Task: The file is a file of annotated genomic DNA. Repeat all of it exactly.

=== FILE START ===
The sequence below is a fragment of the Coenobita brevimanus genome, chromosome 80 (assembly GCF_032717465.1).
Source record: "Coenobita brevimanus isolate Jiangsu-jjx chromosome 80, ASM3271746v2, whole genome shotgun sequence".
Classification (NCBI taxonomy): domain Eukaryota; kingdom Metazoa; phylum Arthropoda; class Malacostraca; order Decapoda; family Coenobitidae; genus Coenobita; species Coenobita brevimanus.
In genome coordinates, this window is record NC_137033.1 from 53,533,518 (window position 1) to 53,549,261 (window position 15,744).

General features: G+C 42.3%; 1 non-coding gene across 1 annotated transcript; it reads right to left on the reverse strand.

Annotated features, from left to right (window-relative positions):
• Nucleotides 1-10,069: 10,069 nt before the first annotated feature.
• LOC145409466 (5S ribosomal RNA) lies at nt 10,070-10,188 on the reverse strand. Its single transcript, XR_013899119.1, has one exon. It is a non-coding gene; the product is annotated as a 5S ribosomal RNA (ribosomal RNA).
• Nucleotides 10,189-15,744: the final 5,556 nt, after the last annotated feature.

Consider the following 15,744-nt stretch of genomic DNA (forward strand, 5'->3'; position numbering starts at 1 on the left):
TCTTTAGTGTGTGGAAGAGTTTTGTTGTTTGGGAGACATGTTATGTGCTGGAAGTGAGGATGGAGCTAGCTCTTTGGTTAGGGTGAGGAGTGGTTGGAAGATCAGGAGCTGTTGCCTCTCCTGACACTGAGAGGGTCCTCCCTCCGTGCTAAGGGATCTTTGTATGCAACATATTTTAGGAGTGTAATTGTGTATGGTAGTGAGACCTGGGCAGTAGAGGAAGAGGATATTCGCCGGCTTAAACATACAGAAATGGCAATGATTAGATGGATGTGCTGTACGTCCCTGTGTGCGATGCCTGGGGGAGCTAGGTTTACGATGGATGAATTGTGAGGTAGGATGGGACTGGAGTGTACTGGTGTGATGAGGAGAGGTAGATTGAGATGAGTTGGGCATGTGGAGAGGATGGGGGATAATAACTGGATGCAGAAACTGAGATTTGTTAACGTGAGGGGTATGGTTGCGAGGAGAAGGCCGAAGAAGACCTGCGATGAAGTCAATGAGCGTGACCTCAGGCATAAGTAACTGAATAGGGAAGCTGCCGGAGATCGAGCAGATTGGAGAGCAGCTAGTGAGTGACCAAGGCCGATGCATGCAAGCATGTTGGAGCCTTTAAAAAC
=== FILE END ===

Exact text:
The sequence below is a fragment of the Coenobita brevimanus genome, chromosome 80 (assembly GCF_032717465.1).
Source record: "Coenobita brevimanus isolate Jiangsu-jjx chromosome 80, ASM3271746v2, whole genome shotgun sequence".
Classification (NCBI taxonomy): domain Eukaryota; kingdom Metazoa; phylum Arthropoda; class Malacostraca; order Decapoda; family Coenobitidae; genus Coenobita; species Coenobita brevimanus.
In genome coordinates, this window is record NC_137033.1 from 53,533,518 (window position 1) to 53,549,261 (window position 15,744).

General features: G+C 42.3%; 1 non-coding gene across 1 annotated transcript; it reads right to left on the reverse strand.

Annotated features, from left to right (window-relative positions):
• Nucleotides 1-10,069: 10,069 nt before the first annotated feature.
• LOC145409466 (5S ribosomal RNA) lies at nt 10,070-10,188 on the reverse strand. Its single transcript, XR_013899119.1, has one exon. It is a non-coding gene; the product is annotated as a 5S ribosomal RNA (ribosomal RNA).
• Nucleotides 10,189-15,744: the final 5,556 nt, after the last annotated feature.

Consider the following 15,744-nt stretch of genomic DNA (forward strand, 5'->3'; position numbering starts at 1 on the left):
TCTTTAGTGTGTGGAAGAGTTTTGTTGTTTGGGAGACATGTTATGTGCTGGAAGTGAGGATGGAGCTAGCTCTTTGGTTAGGGTGAGGAGTGGTTGGAAGATCAGGAGCTGTTGCCTCTCCTGACACTGAGAGGGTCCTCCCTCCGTGCTAAGGGATCTTTGTATGCAACATATTTTAGGAGTGTAATTGTGTATGGTAGTGAGACCTGGGCAGTAGAGGAAGAGGATATTCGCCGGCTTAAACATACAGAAATGGCAATGATTAGATGGATGTGCTGTACGTCCCTGTGTGCGATGCCTGGGGGAGCTAGGTTTACGATGGATGAATTGTGAGGTAGGATGGGACTGGAGTGTACTGGTGTGATGAGGAGAGGTAGATTGAGATGAGTTGGGCATGTGGAGAGGATGGGGGATAATAACTGGATGCAGAAACTGAGATTTGTTAACGTGAGGGGTATGGTTGCGAGGAGAAGGCCGAAGAAGACCTGCGATGAAGTCAATGAGCGTGACCTCAGGCATAAGTAACTGAATAGGGAAGCTGCCGGAGATCGAGCAGATTGGAGAGCAGCTAGTGAGTGACCAAGGCCGATGCATGCAAGCATGTTGGAGCCTTTAAAAAC